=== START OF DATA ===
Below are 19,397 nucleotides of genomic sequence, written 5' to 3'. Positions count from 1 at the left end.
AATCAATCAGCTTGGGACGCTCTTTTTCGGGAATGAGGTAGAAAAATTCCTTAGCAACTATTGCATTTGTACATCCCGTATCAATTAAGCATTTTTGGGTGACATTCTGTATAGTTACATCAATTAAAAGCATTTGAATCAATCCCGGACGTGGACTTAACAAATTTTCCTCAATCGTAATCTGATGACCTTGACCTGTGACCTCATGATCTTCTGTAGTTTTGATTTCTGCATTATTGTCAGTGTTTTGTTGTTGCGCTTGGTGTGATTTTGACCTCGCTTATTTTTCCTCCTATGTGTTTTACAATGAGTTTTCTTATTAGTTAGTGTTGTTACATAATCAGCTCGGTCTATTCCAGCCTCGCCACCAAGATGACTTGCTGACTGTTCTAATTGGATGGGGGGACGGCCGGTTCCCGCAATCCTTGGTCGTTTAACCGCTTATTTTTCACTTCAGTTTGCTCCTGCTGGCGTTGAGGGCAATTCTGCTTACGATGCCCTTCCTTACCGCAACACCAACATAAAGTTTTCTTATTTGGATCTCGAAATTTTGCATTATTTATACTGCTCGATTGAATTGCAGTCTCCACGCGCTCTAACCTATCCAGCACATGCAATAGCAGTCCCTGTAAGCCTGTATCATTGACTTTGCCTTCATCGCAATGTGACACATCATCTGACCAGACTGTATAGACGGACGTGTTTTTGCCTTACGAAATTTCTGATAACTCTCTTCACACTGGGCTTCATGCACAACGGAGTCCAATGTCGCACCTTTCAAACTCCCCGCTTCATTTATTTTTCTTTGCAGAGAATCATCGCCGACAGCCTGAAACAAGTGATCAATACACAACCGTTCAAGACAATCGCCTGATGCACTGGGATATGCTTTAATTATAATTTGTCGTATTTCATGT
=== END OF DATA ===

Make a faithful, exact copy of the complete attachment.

Below are 19,397 nucleotides of genomic sequence, written 5' to 3'. Positions count from 1 at the left end.
AATCAATCAGCTTGGGACGCTCTTTTTCGGGAATGAGGTAGAAAAATTCCTTAGCAACTATTGCATTTGTACATCCCGTATCAATTAAGCATTTTTGGGTGACATTCTGTATAGTTACATCAATTAAAAGCATTTGAATCAATCCCGGACGTGGACTTAACAAATTTTCCTCAATCGTAATCTGATGACCTTGACCTGTGACCTCATGATCTTCTGTAGTTTTGATTTCTGCATTATTGTCAGTGTTTTGTTGTTGCGCTTGGTGTGATTTTGACCTCGCTTATTTTTCCTCCTATGTGTTTTACAATGAGTTTTCTTATTAGTTAGTGTTGTTACATAATCAGCTCGGTCTATTCCAGCCTCGCCACCAAGATGACTTGCTGACTGTTCTAATTGGATGGGGGGACGGCCGGTTCCCGCAATCCTTGGTCGTTTAACCGCTTATTTTTCACTTCAGTTTGCTCCTGCTGGCGTTGAGGGCAATTCTGCTTACGATGCCCTTCCTTACCGCAACACCAACATAAAGTTTTCTTATTTGGATCTCGAAATTTTGCATTATTTATACTGCTCGATTGAATTGCAGTCTCCACGCGCTCTAACCTATCCAGCACATGCAATAGCAGTCCCTGTAAGCCTGTATCATTGACTTTGCCTTCATCGCAATGTGACACATCATCTGACCAGACTGTATAGACGGACGTGTTTTTGCCTTACGAAATTTCTGATAACTCTCTTCACACTGGGCTTCATGCACAACGGAGTCCAATGTCGCACCTTTCAAACTCCCCGCTTCATTTATTTTTCTTTGCAGAGAATCATCGCCGACAGCCTGAAACAAGTGATCAATACACAACCGTTCAAGACAATCGCCTGATGCACTGGGATATGCTTTAATTATAATTTGTCGTATTTCATGT